Sep 9, 2022 - Economy

Biden's big climate bill isn't a venture capital fund

Illustration of blueprints colored green with the map of the United States drawn

Illustration: Annelise Capossela/Axios

The Inflation Reduction Act, signed into law last month by President Biden, includes around $370 billion for clean energy development and adoption. But it is not a venture capital fund, despite viral tweets to that effect.

Why it matters: $370 billion is a ton of taxpayer money, and it will deserve a rigorous review that begins from a place of common understanding — rather than from atop a strawman.

Tweets: David Sacks, founder of Craft Ventures, wrote:

"Biggest VC fund ever, except no reporting to LPs, no measurable IRR, and not one NYT or WSJ hit piece on how the fund managers failed to live up to expectations. By comparison, the total value of all VC investment in the US last year was $330 billion. And that was a bubble year. It was $167B in 2020 and $145B in 2019."

Reality check: Over $200 billion of the $370 billion is tax credits over the next decade, including for solar energy farms, electric vehicle purchases and purchases of energy-efficient home appliances. Some of that includes extensions of existing tax credits.

  • There also are additional earmarks for such things as agriculture conservation programs ($20 billion), wildfire management ($2 billion) and coastal protection and restoration ($2.6 billion).
  • Yes, tax credits can help boost the fortunes of private companies, such as those developing EVs or microgrid hardware. But they aren't in the same vein as equity investments in specific companies, either structurally or philosophically.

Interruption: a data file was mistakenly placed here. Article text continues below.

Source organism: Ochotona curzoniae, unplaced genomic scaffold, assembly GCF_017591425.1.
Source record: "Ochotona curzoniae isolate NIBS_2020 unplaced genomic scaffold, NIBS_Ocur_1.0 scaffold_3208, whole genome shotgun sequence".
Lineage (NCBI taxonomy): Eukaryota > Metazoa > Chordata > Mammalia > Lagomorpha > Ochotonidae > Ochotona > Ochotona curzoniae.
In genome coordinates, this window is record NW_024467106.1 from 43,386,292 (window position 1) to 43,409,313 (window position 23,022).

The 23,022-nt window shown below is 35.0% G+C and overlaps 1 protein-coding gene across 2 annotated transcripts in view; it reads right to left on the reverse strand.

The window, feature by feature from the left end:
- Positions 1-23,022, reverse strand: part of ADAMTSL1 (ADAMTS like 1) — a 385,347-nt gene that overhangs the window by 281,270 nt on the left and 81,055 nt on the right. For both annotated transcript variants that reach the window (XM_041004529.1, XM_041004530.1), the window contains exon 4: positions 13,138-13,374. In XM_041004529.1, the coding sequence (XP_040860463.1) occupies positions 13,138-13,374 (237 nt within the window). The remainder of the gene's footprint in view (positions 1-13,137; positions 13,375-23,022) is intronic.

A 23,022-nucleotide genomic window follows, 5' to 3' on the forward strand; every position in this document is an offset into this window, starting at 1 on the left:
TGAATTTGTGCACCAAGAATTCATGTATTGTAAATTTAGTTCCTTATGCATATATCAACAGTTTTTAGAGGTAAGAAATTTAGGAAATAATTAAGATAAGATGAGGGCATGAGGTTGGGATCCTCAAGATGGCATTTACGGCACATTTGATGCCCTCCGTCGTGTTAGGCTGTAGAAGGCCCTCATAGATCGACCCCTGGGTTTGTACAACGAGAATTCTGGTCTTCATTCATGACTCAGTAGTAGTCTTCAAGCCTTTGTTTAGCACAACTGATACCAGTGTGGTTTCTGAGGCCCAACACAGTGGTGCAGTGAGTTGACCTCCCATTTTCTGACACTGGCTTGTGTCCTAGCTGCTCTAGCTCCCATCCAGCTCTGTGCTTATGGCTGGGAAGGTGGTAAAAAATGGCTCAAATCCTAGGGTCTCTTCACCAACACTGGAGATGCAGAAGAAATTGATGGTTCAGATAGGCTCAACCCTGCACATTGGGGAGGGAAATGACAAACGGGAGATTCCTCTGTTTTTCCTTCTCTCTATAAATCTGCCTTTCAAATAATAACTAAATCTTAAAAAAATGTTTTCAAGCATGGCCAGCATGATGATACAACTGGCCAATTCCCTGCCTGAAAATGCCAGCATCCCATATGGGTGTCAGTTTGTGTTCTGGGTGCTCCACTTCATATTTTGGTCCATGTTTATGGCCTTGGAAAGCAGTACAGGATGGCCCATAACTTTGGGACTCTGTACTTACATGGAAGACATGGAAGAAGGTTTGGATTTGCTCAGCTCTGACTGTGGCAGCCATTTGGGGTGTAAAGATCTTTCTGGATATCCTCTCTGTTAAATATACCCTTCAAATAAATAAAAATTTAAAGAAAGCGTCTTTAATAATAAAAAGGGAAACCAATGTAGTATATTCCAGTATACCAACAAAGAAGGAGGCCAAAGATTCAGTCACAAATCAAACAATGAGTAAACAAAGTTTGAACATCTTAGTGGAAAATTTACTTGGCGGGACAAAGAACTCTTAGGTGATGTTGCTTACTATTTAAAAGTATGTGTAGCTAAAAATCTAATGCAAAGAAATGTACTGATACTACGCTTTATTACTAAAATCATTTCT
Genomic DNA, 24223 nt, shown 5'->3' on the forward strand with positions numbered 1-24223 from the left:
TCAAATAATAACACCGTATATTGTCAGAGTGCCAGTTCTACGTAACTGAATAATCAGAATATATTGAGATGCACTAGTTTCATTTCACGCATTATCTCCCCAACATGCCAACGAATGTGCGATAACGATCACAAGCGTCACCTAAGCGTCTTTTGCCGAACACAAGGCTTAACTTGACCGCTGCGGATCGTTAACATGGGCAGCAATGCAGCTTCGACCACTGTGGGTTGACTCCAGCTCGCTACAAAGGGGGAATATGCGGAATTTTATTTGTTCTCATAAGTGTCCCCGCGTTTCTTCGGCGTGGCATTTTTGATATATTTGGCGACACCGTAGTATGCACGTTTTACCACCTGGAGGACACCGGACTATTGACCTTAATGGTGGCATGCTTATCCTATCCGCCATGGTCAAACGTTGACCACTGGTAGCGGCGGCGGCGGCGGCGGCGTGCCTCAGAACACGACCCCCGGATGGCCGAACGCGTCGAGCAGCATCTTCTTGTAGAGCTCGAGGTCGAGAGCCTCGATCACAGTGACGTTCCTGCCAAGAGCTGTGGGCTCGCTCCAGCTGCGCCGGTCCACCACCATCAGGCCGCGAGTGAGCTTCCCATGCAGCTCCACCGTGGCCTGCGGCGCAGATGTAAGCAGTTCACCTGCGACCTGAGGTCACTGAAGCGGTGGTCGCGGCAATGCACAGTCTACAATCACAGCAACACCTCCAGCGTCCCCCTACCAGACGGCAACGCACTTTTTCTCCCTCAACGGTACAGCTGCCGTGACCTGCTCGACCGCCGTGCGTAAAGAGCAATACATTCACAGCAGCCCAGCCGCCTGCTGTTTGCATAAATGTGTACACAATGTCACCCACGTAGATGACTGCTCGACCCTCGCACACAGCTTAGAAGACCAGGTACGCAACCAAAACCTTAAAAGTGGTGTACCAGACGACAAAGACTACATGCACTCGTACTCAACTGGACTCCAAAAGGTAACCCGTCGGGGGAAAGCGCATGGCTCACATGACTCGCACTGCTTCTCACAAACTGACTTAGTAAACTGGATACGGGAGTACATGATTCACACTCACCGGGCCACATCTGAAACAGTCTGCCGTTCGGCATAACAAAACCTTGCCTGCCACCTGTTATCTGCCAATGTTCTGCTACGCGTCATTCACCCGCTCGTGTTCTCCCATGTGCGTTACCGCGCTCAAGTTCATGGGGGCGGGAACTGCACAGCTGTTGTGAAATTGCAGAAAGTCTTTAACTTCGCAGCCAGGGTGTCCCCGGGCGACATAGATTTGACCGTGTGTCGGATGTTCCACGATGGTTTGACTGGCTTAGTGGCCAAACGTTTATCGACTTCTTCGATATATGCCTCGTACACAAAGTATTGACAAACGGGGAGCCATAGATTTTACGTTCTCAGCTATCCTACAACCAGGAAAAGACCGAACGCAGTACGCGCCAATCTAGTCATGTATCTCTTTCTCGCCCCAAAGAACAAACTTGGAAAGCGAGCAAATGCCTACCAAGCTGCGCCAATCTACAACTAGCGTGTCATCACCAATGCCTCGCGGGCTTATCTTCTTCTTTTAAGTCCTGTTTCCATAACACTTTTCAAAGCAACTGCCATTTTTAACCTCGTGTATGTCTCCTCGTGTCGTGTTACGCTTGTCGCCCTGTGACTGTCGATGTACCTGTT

Sacks didn't return a request for further comment.

Venture capital: The closest thing to a "VC fund" in the IRA would $11.7 billion for Department of Energy loan guarantees, which enables $350 billion in loan guarantee authority.

  • Yes, these are the same sort of DOE loans that once supported Solyndra. But notice that $281 billion delta? That's because the overall default rate on such loans is extremely low — particularly because DOE doesn't view itself as taking technology risks skin to a venture capitalist. Even back in the aughts, the program's largest loan wasn't to Solyndra, but instead to help Georgia Power build a pair of next-gen nuclear reactors.
  • Moreover, even the Solyndra-era DOE loan guarantee program generated around $30 billion in profits. And we know this because there was public accounting.

The bottom line: Governments often stumble when trying to play venture capitalist. Luckily that isn't an issue in this case, no matter your feelings on the overall IRA or its climate aims.

[Correction: An earlier version of this story had an incorrect dollar figure for the DOE loan guarantees included in the IRA.]

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